PLANSEE GmbH was founded in 1921 in Austria for production of refractory metals and other special materials. Today the production of "High performance materials", both the raw material and finished components, are the primary fields of activity for PLANSEE, which is represented worldwide.

PLANSEE have been involved in the international ITER project, where an atomic fusion reactor is being developed. PLANSEE have contracts for delivery of a great number of different components for the ITER project, and to inspect these components an immersion tank system has been delivered by FORCE Technology.

The immersion tank has a volume of 2400 liters. It is equipped with a 5 axes scanner, a turntable and the de-livery also includes two special pipe scanners. The ultrasonic data acquisition and control of the immersion tank is made by P-scan System 4, using a PSP-4+ processing unit.

The components to be inspected by the system are produced from a number of special alloys made from e.g. copper, chromium and tungsten. Carbon fibre composites may also be used. The different components are fused together using a number of different techniques. After this, the fusion bonds need to be examined with ultrasound.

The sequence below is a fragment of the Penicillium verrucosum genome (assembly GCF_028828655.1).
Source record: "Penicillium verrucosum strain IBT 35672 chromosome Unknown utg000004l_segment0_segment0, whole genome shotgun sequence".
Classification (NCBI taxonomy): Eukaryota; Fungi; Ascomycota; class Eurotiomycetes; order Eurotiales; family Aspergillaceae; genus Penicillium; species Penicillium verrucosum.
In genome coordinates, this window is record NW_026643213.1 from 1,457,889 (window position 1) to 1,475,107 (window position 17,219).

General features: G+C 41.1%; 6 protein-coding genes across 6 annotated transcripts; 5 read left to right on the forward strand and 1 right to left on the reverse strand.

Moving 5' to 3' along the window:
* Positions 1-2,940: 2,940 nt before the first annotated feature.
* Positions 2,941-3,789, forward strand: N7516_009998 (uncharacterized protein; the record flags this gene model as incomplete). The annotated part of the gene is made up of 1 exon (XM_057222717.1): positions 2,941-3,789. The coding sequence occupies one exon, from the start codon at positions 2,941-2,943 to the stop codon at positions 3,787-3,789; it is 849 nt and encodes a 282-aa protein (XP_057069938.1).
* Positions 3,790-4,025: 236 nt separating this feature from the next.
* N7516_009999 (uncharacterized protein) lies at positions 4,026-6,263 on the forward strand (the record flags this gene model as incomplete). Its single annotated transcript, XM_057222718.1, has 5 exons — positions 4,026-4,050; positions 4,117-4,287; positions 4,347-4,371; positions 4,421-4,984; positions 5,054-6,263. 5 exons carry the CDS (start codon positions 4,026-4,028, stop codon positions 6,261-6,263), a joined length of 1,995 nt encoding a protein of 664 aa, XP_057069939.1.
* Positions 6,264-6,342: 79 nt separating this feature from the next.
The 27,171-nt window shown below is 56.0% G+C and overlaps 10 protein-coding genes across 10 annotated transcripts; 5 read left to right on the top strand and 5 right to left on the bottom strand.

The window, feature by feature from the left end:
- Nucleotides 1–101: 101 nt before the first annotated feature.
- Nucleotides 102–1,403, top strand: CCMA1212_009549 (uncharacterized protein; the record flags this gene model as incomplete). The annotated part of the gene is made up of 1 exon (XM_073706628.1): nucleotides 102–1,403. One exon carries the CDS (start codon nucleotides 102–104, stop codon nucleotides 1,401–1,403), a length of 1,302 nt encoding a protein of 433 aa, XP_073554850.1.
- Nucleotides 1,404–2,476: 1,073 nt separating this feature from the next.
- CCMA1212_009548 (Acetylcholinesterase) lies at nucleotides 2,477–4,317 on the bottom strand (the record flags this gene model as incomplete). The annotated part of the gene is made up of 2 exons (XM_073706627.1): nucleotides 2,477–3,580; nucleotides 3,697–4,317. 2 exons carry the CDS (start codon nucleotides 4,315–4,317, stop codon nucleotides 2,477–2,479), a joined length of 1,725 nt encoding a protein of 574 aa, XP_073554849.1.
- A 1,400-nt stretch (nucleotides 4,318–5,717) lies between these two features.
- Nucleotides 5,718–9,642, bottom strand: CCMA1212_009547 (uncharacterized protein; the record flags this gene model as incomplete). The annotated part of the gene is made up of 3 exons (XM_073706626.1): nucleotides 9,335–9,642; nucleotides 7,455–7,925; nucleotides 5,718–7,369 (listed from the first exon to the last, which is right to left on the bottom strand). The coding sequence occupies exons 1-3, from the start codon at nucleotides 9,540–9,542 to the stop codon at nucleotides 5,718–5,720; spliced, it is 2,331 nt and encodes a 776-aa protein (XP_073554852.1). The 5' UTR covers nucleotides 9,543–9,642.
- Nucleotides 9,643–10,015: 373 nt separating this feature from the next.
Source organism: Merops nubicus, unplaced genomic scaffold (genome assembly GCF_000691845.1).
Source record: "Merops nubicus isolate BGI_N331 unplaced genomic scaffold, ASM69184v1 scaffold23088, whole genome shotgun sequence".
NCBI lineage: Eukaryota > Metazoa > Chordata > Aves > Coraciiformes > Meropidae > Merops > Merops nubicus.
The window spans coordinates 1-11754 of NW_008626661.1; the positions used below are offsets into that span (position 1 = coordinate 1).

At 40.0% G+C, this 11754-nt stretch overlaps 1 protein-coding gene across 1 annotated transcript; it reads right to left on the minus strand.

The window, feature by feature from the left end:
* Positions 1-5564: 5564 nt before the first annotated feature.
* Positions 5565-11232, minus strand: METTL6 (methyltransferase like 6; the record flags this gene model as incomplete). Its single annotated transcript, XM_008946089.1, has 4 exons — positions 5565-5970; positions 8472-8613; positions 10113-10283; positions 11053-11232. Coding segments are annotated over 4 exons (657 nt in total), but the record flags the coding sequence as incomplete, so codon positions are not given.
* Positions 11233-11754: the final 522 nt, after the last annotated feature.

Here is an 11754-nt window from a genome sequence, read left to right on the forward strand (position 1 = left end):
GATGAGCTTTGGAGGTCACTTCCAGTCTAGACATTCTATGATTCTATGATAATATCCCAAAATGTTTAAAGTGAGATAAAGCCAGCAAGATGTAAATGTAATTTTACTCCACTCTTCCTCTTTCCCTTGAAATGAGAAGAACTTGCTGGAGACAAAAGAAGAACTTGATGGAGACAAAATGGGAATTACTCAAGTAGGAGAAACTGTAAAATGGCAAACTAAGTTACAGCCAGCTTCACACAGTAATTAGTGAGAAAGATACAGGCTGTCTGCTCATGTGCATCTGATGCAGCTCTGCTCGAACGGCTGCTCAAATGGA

The 2400 liters immersion tank scannner AMS-30.

The components have a great variation in size and shape and many of the components have embedded, curved pipes. In order to inspect all of these components, it is necessary that the immersion tank has a great flexibility combined with many different modes of operation.

The five axes scanning arm is used to scan most of the objects. It can position the ultrasonic probe in the X, Y, and Z direction combined with probe tilt and skew. It is possible to program the scanner to follow the shape of the object, either using information from a CAD-file or by measuring the shape of the object using a laser distance sensor.

The system is designed to be able to scan multiple objects, placed on the tank bottom, without user intervention. In order to facilitate the placement of the components, the tank bottom can be lifted. A turntable has been installed on the tank bottom. It can be used together with the scanning arm to scan rotary symmetric objects.

For scanning of the embedded pipes two special scanners have been developed. They are designed to scan pipes down to 9 mm diameter from the inside. The "rigid lance" scanner is used for straight pipes with a maximum length of 150 mm. The "flexible lance" scanner is designed for curved pipes up to 2400 mm with a minimum radius of curvature of 50 mm.